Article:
Freight in the City: Are Beer Boats the Way Forward?
On Wednesday 1st March Kirsty Whittaker and Ciara Szyman attended the Freight in the City Spring Summit at Edgbaston Cricket Ground. The conference brought together representatives from local and national government along with some key private sector players.
The freight and logistics industry contributes £100bn each year to the UK economy. While the industry is crucial to our economy it doesn’t come without its problems. The urban delivery conundrum is one facing many local councils, including that of Birmingham where the conference was held. Martin Reeves, Chief Executive of the West Midlands Combined Authority & Coventry City Council highlighted how in the West Midlands alone, motorway congestion causes approximately £2billion a year in lost time. Local authorities and businesses are striving to find better ways of dealing with their logistical footprints and this Freight in the City conference presented several ideas on how, in the future, deliveries could be transformed.
Rob Flello, Labour MP for Stoke-on-Trent South, opened the conference with a keynote speech and it definitely provided food for thought for the 350 people in attendance. Rob discussed how diesel should not necessarily be demonised and how bus and cycle lanes can in fact make it harder for normal vehicles to move through cities, in turn increasing emissions and congestion. Rob also raised the point that HS2 is not scheduled to carry a single load of freight.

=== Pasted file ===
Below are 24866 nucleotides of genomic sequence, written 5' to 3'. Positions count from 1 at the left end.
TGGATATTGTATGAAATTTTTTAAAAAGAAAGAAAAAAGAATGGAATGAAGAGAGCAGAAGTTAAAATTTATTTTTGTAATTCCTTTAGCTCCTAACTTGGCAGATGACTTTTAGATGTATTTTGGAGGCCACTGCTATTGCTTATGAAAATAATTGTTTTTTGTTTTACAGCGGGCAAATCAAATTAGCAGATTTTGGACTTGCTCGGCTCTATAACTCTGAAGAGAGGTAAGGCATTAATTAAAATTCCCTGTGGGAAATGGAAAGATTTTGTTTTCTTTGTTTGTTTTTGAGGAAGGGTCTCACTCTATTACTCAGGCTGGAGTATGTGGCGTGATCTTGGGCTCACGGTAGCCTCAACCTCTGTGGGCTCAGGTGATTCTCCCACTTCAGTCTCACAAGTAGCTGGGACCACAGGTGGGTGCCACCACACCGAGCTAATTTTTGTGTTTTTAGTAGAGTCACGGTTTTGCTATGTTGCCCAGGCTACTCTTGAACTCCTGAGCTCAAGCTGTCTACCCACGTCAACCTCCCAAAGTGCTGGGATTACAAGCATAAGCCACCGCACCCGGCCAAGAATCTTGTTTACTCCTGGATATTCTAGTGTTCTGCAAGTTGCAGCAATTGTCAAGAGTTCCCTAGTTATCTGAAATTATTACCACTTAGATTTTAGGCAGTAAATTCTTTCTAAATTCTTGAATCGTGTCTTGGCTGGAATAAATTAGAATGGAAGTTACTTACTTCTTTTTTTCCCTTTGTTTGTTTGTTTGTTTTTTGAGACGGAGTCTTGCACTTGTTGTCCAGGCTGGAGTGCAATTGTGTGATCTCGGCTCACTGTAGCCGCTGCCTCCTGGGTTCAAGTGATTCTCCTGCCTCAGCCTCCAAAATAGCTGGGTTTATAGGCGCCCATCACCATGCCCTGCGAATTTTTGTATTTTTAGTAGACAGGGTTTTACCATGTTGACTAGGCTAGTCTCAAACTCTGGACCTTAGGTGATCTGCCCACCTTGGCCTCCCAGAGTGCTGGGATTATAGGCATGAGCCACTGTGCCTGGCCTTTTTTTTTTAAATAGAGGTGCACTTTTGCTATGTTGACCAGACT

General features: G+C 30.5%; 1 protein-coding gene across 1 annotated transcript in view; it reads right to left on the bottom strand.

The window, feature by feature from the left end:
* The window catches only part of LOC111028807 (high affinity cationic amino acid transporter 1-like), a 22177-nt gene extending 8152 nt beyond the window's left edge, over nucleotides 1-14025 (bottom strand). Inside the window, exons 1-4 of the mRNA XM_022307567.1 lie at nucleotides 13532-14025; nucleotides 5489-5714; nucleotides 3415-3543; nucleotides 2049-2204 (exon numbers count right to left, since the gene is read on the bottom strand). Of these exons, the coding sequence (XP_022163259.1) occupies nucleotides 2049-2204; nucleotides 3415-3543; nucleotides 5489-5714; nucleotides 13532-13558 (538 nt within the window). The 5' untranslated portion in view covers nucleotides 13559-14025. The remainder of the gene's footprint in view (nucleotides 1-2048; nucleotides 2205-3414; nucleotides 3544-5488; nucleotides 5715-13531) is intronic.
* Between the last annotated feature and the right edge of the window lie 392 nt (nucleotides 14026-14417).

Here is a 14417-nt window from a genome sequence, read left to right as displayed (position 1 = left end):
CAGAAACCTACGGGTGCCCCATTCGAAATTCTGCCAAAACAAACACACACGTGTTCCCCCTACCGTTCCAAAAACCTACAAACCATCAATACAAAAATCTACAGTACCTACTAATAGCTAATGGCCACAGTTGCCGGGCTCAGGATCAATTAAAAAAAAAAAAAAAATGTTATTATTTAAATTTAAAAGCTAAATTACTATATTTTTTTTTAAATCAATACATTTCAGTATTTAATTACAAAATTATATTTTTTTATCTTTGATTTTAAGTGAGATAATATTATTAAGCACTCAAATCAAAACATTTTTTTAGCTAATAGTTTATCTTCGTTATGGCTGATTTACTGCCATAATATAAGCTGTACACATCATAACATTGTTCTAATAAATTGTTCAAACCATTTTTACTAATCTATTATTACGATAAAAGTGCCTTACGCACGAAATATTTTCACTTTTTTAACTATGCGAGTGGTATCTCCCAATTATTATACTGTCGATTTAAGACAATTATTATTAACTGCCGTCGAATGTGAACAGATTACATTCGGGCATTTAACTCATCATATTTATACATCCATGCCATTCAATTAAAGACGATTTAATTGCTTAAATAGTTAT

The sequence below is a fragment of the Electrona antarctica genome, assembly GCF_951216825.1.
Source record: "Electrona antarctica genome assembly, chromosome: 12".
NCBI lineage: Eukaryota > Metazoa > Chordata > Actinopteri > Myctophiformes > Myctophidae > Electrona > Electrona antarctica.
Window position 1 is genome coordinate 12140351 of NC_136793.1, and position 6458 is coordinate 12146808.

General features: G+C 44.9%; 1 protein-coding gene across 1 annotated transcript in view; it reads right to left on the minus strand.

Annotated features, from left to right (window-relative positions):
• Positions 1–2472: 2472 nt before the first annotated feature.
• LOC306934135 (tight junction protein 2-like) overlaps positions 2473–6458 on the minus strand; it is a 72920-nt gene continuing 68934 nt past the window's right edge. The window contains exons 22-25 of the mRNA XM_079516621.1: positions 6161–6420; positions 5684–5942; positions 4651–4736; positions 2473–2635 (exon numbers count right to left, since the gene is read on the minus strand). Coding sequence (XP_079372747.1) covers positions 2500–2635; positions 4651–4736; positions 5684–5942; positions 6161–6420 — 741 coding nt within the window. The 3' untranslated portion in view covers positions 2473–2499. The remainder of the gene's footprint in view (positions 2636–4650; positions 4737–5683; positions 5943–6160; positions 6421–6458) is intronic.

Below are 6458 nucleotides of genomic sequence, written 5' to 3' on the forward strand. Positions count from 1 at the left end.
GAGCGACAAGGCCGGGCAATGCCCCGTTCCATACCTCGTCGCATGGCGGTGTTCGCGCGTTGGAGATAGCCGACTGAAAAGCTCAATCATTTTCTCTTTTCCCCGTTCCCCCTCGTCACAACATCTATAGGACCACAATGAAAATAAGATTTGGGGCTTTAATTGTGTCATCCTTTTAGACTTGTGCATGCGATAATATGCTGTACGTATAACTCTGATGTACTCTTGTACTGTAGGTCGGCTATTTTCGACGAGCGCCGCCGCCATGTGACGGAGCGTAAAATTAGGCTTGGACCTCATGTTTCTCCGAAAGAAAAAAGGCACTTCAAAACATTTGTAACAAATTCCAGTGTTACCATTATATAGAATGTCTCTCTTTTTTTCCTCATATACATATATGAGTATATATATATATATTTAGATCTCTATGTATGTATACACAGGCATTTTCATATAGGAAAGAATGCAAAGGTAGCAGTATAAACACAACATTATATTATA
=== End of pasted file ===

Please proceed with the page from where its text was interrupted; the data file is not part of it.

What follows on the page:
The day’s main focus however concerned new technologies and ideas for last mile deliveries. By improving the way last mile deliveries are made, air quality is improved and complementary spaces for the general public can be generated.
Some interesting case studies were put forward from both UPS and Geodis, including the idea of consolidation centres or hubs. Peter Harris, Director of Sustainability for Europe at UPS, explained how in Hamburg the company takes containers to four pre-agreed locations in the city. Electric tricycles and on-foot couriers then operate from these containers to complete the last mile of delivery. Similarly, in Paris, Geodis have managed to take 20% of their vehicles off the road by using what they call “Blue Bases”, last mile deliveries are then completed by electric vehicles and bikes.
Perhaps the most exciting example of last mile deliveries though was the case described by Jonathan Bray, Director of the Urban Transport Group, who explained how riverside bars in the city of Utrecht in The Netherlands receive their beer deliveries by boat. The zero emissions electric boats are owned and run by the city and run four days a week supplying more than 60 catering businesses along the local canal network.
By contrast, in central Manhattan we were told by Laetitia Dablanc, Director of Research at the French Institute of Science and Technology for Transport, how Amazon have a 50,000 square-foot warehouse just across the road from the Empire State Building. Created to coincide with demand for Amazon’s Prime Now service, the warehouse offers deliveries to customers within two hours. It is projects such as this that could have the unintended consequence of more congestion as opposed to decreasing it if companies do not seriously think about their last mile delivery options.
Over the coming months and years, UK cities will have to think long and hard about their freight and logistical plans as they aim to adhere with strict Clean Air Zone requirements. While funding may be used to trial some of the ingenious delivery ideas already running in both the UK and Europe it will be interesting to see how the debate continues and whether the West Midlands as Martin Reeves stated can “shine as a beacon for best practice” when it comes to freight.